Let me first start off by saying that Spider-Man Homecoming is a must see movie. Not to insult Sony, but Marvel blew the other Spider-Man movies out of the water with this incredible blockbuster. Out of all the movies, this Spider-Man felt like the Spider-Man that Stan Lee created in his comics; an awkward and geeky kid just learning how to use his powers While I could go on and on about how incredible the movie is, I will digress and go into detail about the soundtrack.
Marvel, when compared to DC, is not as focused on music as they are focused on the plot. That is not to say that there is no music, because there definitely is, however it is much more subtle in its presentation. Their music is played very softly, loud enough for the audience to know it is there, but soft enough so that it does not become the main focus. This subtlety is evident in tracks three, four, five, and seven; “Academic Decommitment”, “High Tech Heist”, “On a Ned-To-Know Basis”, and “Webbed Surveillance” (all composed by Michael Giacchino).
Each of the aforementioned songs possesses a swift and lively tempo that reflects an energetic and eager Peter Parker as he struggles to prove himself, yet they each possess a unique subtle inflection in their melody that reflects what is going on in the scene. For example: in “High Tech Heist”, as one can infer from the title, a heist is being performed and the dark undertones demonstrate the gravity of the situation while “On a Ned-To-Know Basis” has a mysterious quality to it that reflect Spider-Man’s attempt at stealth.
Now, while many of Giacchino’s compositions in this film are very subtle, there are a few that are more conspicuous than others. Music like track six’s “Drag Racing / An Old Van Rundown still possesses that same energetic, active, and almost child-like tune that has come to reflect this film’s Spider-Man and his mounting excitement as he closes in on his prey, yet it has a few darker and more serious undertones as that come to life during the chase and the introduction of the main villain. As a mirror to the scene, during the last minute or so, when the villain gains the upper hand, the music and tempo all become faster with heavier with fuller blasts of brass sound, showcasing the dire straights that Spider-Man finds himself in.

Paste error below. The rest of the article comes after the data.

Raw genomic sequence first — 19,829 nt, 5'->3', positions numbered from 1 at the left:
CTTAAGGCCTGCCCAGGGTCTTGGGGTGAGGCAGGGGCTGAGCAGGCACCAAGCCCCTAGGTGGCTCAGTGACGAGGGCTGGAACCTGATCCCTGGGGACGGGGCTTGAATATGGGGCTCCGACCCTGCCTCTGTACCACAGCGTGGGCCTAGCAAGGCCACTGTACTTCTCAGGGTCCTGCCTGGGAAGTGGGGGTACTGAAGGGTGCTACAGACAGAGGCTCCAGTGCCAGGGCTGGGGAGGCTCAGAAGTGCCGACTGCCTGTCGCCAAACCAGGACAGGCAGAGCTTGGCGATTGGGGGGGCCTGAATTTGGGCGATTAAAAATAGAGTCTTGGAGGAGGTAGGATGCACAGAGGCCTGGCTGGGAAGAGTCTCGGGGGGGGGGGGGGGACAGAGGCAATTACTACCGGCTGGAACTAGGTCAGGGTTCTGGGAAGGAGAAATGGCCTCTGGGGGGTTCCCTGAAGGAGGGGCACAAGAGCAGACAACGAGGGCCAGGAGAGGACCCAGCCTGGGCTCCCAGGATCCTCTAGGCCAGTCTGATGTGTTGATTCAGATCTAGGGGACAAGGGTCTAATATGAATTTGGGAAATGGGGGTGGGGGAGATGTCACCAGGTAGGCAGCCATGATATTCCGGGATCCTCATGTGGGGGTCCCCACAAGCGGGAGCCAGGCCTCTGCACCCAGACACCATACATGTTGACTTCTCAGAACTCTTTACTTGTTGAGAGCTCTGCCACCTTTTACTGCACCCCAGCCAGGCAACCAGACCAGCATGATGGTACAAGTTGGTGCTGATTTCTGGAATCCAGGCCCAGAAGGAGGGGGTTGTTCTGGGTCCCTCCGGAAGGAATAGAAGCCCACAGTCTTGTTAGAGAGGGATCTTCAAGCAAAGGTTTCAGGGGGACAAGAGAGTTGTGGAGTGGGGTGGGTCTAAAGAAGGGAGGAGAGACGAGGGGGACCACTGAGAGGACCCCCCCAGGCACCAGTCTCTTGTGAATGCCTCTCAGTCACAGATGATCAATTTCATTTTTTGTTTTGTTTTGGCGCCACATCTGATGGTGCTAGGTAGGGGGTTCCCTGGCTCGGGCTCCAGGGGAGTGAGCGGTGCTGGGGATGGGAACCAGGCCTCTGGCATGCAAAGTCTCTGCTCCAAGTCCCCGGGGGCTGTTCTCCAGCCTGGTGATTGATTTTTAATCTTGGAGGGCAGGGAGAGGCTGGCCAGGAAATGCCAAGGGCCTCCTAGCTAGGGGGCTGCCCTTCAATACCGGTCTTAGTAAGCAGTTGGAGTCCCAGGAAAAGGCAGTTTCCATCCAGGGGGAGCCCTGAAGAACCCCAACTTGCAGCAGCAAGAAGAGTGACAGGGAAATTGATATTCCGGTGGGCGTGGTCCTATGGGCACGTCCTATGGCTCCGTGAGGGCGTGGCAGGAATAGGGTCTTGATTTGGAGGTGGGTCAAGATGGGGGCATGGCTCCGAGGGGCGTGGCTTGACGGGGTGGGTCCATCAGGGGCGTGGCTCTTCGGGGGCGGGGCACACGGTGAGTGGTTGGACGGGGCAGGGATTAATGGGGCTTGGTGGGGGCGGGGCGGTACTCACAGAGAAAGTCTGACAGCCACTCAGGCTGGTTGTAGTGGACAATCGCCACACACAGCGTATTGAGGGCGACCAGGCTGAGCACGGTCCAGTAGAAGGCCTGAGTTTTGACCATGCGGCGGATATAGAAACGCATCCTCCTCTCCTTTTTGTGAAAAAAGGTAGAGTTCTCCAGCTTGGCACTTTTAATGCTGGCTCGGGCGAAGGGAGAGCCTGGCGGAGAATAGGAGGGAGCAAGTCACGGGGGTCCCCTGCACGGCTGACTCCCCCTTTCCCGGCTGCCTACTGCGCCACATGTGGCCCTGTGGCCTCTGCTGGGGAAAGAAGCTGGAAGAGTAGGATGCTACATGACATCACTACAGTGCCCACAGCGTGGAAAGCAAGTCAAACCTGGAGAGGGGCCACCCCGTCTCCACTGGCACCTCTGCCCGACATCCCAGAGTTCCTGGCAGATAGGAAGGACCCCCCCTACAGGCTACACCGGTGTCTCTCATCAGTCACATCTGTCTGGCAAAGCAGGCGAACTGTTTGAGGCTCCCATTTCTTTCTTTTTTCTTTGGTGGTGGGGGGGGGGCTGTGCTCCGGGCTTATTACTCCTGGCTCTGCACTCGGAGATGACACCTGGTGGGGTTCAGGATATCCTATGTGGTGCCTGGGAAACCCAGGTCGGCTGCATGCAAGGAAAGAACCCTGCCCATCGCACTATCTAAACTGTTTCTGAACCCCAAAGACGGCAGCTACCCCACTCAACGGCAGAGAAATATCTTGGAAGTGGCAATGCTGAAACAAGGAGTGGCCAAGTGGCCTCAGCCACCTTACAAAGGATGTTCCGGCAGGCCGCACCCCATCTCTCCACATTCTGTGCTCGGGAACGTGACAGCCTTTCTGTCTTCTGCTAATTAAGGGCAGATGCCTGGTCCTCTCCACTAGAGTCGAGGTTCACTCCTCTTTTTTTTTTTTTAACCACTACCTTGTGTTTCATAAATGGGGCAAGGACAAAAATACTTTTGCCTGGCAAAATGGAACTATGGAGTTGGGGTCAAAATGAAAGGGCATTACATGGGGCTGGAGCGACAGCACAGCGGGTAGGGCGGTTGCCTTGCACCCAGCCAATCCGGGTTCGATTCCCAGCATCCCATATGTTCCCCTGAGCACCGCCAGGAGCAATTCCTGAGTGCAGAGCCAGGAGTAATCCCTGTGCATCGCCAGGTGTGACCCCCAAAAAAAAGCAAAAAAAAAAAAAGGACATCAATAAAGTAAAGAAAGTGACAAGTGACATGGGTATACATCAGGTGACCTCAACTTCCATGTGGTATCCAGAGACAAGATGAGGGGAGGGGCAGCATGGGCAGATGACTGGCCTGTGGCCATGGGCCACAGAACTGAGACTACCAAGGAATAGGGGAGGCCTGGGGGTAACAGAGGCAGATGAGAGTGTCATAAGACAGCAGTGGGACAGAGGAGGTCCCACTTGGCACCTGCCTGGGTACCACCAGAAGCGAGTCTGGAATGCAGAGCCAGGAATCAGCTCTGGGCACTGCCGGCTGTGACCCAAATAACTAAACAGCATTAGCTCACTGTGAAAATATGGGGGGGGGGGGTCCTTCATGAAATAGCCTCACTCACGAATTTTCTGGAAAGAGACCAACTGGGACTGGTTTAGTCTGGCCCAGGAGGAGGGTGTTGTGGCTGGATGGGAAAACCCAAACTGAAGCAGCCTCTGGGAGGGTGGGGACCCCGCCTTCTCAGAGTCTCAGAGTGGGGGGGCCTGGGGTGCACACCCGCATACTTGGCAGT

Another moment where music seems louder and more noticeable would be track eleven and twelve; “A Boatload of Trouble” parts one and two. The first part starts slow, building up as Spider-Man moves towards his enemies, leading up to the explosive final seconds that leads up to the much more fast paced second part. Part two sounds much like its predecessor in melody, but much faster and harder in terms of the sense of urgency it gives off. It slows down for several seconds part way through, mirroring a scene in the movies where everything just goes wrong, before exploding again with renewed vigor and a dash of mortal terror.
This mortal terror is once again demonstrated with “Pop Vulture”, track fifteen. It is a relatively slow piece, borderline peaceful if not for the ominous etchings. With its slow meaningful drone and menacing drum beat, this music fully represents the fear and terror that this villain inspires along with the fear that Peter feels when he encounters this foe in such a manner. It then shifts to a much softer, lamenting tune that gives off a mysterious and dangerous atmosphere that reflects the threat the villain possess before returning to its previous state, leaving a lasting impression of surprise and terror.